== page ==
If you like fishing, adventure or just enjoy a good reality binge, add Battlefish to your Netflix queue. Filmed out of Illwaco, the show follows four commercial fishing rigs during the 2017 tuna season. Each boat is featured with its own backstory and is followed by an individual cameraman for the duration of the season. The TNT, manned by captain Karl Travenshek and deckhands Thomas Bell and Thor Anderson, had a great season. “It’s a big producing boat,” explains Thomas of the schooner nicknamed ‘the blue canoe’ by its crew.
Thomas’s career didn’t start on the TNT tuna fishing. His greenhorn year was spent on the Lady Laura Dungeness Crab boat. “It started a little bit rocky until I got the hang of it.” He describes the season as crazy, runs would take the crew out for days or weeks at a time and deckhands had to be on point for 36-48 hours straight. Thomas fished the crab season for six more years and grew to enjoy the pressure. “I’m an adrenaline junkie plus its a decent pay day. You see how far you can push your body to the limit.”
Tuna, though, Thomas notes, is a different ballgame. As opposed to the rapid pace of Dungeness; albacore can take four or five hours of tacking to get a bite. Once it begins, however, the pace is brisk, throwing and unhooking fish with speed and precision. Both jobs are physically demanding and take a lot out of you, but, the plus side of albacore, Thomas mentions is, “Tuna sleep at night.”
On any commercial fishing boat, bonds are formed between workers on the long hours spent aboard. “Even when you’re upset you can’t get away, it helps grow the relationship,” Thomas explains. His mates on the Lady Laura and the TNT became like family over the years.
This clan of fishers have to have certain skills and traits, too. A strong work ethic, a positive attitude and a wisecracker are a good start. When Netflix came looking for boats to follow on their seasonal adventures, they were looking for a crew to portray these attributes, and to be their true selves on film. “But how much?” Thomas laughs, the crew were unsure as to how the station would take their straightforward, crass, take it or leave it attitude. “We cuss like crazy.”
Turns out, Netflix was on board, truly. The TNT was chosen from the boats who interviewed and a cameraman was added to the crew. Equipped with GoPros, sound equipment, a drone for overhead shots and a main camera, Kyle Haggerty was assigned to follow Karl, Thor and Thomas all day everyday. “He was very conscious of space, but we had to act like he wasn’t there, that was a challenge in itself,” Thomas recalls. After experience on Pilgrim Media Group’s show, Wicked Tuna, Kyle was used to the industry. His role was everything rolled into one. He did the interviews, shot scenes, worked the sound, lighting and decided on camera angles and views.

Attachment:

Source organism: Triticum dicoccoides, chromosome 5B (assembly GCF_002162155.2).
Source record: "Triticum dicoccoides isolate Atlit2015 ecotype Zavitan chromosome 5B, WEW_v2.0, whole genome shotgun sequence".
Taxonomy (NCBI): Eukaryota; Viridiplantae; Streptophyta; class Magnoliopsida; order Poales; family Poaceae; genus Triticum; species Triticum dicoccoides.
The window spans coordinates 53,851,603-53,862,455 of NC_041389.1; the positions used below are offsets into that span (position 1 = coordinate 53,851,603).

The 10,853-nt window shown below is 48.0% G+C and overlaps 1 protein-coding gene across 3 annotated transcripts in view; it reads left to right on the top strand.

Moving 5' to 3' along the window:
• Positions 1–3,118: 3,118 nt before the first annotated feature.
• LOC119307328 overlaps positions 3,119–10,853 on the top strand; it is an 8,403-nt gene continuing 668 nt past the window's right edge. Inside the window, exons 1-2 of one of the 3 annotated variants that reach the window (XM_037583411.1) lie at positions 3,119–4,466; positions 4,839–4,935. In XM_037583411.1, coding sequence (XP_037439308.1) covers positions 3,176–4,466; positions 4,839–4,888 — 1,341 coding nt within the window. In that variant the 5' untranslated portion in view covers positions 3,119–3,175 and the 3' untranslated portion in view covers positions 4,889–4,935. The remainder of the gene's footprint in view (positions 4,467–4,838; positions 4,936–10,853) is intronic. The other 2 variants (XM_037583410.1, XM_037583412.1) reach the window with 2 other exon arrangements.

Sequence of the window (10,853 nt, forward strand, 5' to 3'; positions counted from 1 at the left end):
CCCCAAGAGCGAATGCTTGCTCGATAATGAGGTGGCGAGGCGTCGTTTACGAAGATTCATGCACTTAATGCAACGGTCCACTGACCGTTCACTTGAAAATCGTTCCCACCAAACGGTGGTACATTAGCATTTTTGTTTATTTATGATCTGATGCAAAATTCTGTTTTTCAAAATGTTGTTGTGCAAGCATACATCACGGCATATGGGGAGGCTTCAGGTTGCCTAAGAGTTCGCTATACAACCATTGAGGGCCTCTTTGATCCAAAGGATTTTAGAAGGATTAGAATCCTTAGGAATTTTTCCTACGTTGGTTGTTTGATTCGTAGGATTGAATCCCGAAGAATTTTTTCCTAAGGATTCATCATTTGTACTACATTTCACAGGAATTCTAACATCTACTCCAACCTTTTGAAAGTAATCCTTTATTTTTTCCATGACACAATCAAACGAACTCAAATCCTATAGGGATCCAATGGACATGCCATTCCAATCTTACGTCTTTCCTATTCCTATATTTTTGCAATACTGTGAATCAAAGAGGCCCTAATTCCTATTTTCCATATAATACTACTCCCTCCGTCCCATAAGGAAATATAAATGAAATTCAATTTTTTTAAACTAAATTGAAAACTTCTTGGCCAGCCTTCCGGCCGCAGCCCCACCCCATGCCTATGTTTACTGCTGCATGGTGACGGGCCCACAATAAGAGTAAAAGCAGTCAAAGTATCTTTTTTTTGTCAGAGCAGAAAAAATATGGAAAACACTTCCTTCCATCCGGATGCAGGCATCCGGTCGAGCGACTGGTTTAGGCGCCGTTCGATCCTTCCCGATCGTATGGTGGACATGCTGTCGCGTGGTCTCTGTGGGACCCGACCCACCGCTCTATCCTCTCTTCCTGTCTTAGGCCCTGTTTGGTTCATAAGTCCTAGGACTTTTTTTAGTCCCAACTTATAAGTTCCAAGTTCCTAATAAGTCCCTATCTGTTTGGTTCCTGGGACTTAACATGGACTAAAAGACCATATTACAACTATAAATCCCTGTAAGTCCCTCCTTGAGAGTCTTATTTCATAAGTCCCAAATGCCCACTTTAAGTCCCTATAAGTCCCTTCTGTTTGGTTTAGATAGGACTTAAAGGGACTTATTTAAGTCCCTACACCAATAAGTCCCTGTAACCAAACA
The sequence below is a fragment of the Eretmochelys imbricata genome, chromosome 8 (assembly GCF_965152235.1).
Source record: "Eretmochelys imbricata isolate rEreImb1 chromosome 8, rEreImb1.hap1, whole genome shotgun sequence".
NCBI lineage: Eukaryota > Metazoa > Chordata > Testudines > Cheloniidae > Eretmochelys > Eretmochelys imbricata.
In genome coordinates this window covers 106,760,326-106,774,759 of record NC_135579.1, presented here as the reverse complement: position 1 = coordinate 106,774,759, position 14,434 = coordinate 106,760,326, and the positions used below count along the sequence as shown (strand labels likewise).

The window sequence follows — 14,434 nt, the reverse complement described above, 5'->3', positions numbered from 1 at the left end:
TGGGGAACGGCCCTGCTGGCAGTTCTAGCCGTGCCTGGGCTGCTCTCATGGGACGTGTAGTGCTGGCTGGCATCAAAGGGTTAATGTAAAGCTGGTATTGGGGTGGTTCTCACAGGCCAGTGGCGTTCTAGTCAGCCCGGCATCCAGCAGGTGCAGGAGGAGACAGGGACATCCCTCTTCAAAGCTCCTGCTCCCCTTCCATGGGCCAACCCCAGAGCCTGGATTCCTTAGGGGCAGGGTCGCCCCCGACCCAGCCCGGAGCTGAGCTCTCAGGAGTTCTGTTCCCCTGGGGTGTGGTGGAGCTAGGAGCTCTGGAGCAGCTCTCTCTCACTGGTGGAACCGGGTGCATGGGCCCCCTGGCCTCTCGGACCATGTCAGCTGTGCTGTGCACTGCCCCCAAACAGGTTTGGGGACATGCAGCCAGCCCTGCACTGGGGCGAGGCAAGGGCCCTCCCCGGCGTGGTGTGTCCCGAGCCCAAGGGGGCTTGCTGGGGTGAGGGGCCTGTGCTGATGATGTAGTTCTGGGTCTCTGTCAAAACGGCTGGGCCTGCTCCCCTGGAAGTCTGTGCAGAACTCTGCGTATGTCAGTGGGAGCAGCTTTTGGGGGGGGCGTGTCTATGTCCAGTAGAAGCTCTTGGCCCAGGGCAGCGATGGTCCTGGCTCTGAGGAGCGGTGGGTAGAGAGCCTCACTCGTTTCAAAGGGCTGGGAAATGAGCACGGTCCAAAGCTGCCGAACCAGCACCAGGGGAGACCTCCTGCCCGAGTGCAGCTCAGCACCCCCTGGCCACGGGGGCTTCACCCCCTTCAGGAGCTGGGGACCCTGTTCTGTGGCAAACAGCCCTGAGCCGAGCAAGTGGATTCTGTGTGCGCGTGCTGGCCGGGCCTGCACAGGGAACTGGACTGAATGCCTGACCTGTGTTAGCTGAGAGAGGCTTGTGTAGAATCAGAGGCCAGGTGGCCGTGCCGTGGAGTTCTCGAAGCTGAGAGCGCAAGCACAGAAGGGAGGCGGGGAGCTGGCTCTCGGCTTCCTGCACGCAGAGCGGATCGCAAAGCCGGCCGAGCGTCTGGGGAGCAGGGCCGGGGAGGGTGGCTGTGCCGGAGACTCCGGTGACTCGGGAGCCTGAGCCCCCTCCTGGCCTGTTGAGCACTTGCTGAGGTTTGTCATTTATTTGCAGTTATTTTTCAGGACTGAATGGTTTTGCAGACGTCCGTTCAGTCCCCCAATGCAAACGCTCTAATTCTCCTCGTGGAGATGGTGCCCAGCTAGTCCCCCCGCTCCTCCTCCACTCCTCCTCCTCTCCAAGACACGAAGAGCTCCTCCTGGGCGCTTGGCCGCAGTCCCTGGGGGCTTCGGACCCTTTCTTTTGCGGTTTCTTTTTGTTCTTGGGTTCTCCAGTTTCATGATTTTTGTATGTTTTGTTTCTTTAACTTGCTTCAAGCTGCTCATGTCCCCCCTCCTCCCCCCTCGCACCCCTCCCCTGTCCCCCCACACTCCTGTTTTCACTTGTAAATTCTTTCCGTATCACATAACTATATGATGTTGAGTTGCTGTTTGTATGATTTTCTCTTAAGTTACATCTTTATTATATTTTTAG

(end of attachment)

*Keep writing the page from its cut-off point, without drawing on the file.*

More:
The show highlights the struggles and challenges of having your livelihood depend on the whims of nature. Some days the boats brought in over one hundred fish, anything in triple digits is the goal. Other days the boats failed to find any schools. Boats trail between eight and sixteen jigs behind, enticing the fish to bite. The captain chooses a tack to drive, following it back and forth repeatedly waiting for fish. These routes can range up to a mile and are chosen based on water charts, instinct and observation. If the team spots a flock of birds hovering and diving, they know fish aren’t far below. Once tuna start to bite, the pace is wild. Each boat has different methods for catching fish and storing them. The TNT stores the catch on board in a blast freezer. The temperature stays at -27 to -30 degrees in the hold, so the boat can remain on the water for about two weeks, or until the hold is full. On the other hand, the Oppor-tuna-Ty, another boat featured in Battlefish uses a different tactic. Each day the speedy vessel treks in and out of the docks and brings back fresh fish. The catch is then shipped to nearby stores and markets and sold at a higher price.
The 2017 season with the TNT was Thomas’s last on the water. In January of this year he and his wife Sara moved to Grass Valley, California. Of course he misses the adrenaline and the time with his friends and “nautical family”, but mostly he misses the ocean. “You fall in love with it,” he says. Fortunately, there are major benefits to being a landlubber. “We’re here everyday with each other,” he says of his wife. “And I sleep in my own bed every night.”
When the show was released in September, Thomas and Sara were excited to see it. Overall, Thomas says, it was an honest portrayal of the crew’s life on the TNT. “We just act kinda goofy, and it shows that.” Silly and serious, intense and laid-back, the show takes the highs and lows of the job and bundles them up for viewers. We get to experience the thrill of the catch from our living room.